Lower Court Opinion at 7-9.

The mother argues that the lower court employed an improper standard with respect to the burden of proof. In In re Custody of Hernandez, 249 Pa.Super. 274, 376 A.2d 648 (1977), this court held that where the child custody contest is between the mother and the father, "[t]he burden of proof is shared equally by the contesting parents; thus, the hearing judge awards custody according to what the preponderance of the evidence shows." Id., 249 Pa.Super. at 280, 376 A.2d at 651; see Sipe v. Shaffer, 263 Pa.Super. 27, 35, 396 A.2d 1359, 1363 (1979). The preponderance standard does not apply in a contest between a parent and a third party, however, as in that case, the parent's "prima facie right to custody" will only be forfeited if "convincing reasons" appear that the child's best interest will be served by an award to the third party. In re Custody of Hernandez, supra 249 Pa.Super. at 285, 376 A.2d at 654; see Commonwealth ex rel. Strunk v. Cummins, 258 Pa.Super. 326, 392 A.2d 817 (1978). In the mother's view, the present action was not really a contest between her and the father but was one between her and the father's parents. She argues, therefore, that custody of Brian should have remained with her, since the grandparents did not demonstrate "convincing reasons" for an award to them.

We are not persuaded by this argument. The petition was filed by the father in his name, and the lower court decided it based upon a comparison of the living conditions of the father and the mother. The evidence that the father lived with his parents, and that they had a strong interest in *177 having Brian remain with them, did not convert the contest into one between the mother and the grandparents, so that the evidentiary scale was tipped heavily in the mother's favor, see In re Custody of Hernandez, supra 249 Pa.Super. at 285, 376 A.2d at 654, but was instead viewed as significant by the lower court only to the extent that it demonstrated the type of home in which the father lived and in which he planned to raise Brian. It was the lower court's duty to consider the home environment offered by the father, see Valentino v. Valentino, 259 Pa.Super. 395, 393 A.2d 885 (1978), and Brian's grandparents played a crucial part in this home environment. To accept the mother's argument would suggest that a parent's prima facie right to custody would somehow be lost if the parent went to live in his or her parents' home. See Haraschak v. Haraschak, 268 Pa.Super. 173, 407 A.2d 886 (1979).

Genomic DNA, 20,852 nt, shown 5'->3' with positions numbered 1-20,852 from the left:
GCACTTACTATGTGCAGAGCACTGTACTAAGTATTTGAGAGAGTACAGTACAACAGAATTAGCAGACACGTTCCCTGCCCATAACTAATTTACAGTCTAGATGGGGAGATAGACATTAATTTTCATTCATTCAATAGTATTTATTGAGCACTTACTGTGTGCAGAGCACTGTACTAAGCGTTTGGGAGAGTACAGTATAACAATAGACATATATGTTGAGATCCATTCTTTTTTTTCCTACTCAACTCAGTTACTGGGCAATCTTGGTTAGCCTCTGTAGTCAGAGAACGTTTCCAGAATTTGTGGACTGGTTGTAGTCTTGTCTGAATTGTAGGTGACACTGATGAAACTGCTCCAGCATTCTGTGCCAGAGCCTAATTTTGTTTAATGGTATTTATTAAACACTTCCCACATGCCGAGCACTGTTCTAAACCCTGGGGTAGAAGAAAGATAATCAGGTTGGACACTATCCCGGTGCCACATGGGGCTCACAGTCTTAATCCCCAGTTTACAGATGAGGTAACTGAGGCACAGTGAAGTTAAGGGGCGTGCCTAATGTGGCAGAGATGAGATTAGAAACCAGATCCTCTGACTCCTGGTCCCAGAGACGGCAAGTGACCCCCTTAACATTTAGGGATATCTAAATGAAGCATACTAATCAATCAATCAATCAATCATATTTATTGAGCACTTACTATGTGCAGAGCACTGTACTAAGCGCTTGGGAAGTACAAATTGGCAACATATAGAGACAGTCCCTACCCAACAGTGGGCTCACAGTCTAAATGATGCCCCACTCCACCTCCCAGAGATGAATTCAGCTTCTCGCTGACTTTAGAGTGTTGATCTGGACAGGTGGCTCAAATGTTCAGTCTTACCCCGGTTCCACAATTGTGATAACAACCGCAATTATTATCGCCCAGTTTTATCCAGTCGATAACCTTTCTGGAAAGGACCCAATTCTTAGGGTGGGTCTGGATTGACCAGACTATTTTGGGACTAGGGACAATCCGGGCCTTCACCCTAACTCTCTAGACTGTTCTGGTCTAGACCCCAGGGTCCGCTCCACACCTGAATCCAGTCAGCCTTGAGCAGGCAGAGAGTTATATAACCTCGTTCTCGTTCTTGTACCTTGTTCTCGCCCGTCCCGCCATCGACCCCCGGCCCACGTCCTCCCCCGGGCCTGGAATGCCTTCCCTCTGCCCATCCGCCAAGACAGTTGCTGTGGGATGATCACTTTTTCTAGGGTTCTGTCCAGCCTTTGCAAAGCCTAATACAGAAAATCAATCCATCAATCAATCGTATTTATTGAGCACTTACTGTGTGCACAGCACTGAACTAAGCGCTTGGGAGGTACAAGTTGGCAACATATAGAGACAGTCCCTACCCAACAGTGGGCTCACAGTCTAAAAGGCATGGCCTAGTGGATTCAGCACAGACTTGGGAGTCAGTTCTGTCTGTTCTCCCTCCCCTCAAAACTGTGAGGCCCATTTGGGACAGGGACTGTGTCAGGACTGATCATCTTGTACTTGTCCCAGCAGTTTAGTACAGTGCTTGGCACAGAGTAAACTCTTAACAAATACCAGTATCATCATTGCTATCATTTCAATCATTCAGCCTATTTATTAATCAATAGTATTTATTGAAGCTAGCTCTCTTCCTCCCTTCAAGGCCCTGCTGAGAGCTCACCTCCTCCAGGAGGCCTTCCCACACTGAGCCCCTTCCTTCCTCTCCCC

The mother also argues that the decision granting custody to the father was not in Brian's best interests. In support of this argument she points to the evidence that the father had denied paternity and neglected to visit or support Brian during the first year of Brian's life, and the evidence that she had always taken good care of Brian. However, the court considered all of this evidence, as is shown by its opinion, and by its statement that "the scales weight nearly even." We are not persuaded that the court erred because it found the evidence of the instability of the mother's situation determinative.

The mother argues, however, that the lower court's opinion demonstrates that it misapprehended the evidence.[1] We have undertaken an independent and full view of the record, as we are required to do in child custody cases, see Sipe v. Shaffer, supra; Scarlett v. Scarlett, 257 Pa.Super. 468, 390 A.2d 1331 (1978), and have discovered that the court did in fact misapprehend the date on which the father moved back to his parents' home. The court stated that the *178 father moved back to his parents' home immediately after the divorce, which was in July, 1976, whereas the testimony was that it was not until February 1978. Nevertheless, the court's decision with respect to the relative stability of the father's and mother's situations was warranted on the record. Its misapprehension of the evidence in this one respect does not require reversal.

While we shall therefore affirm the lower court's order, we emphasize, as did the lower court, that decisions with respect to child custody are subject to such change as changed conditions may require.[2]



[1] The mother also argues that the lower court erred in admitting hearsay evidence and in concluding that she was immature. These arguments are without merit, and do not require discussion.

[2] Appellant has stated in her brief that Brian's grandmother was hospitalized for a heart attack in November, 1978, and that because of this Brian was sent to live with her. Appellee disputes this statement.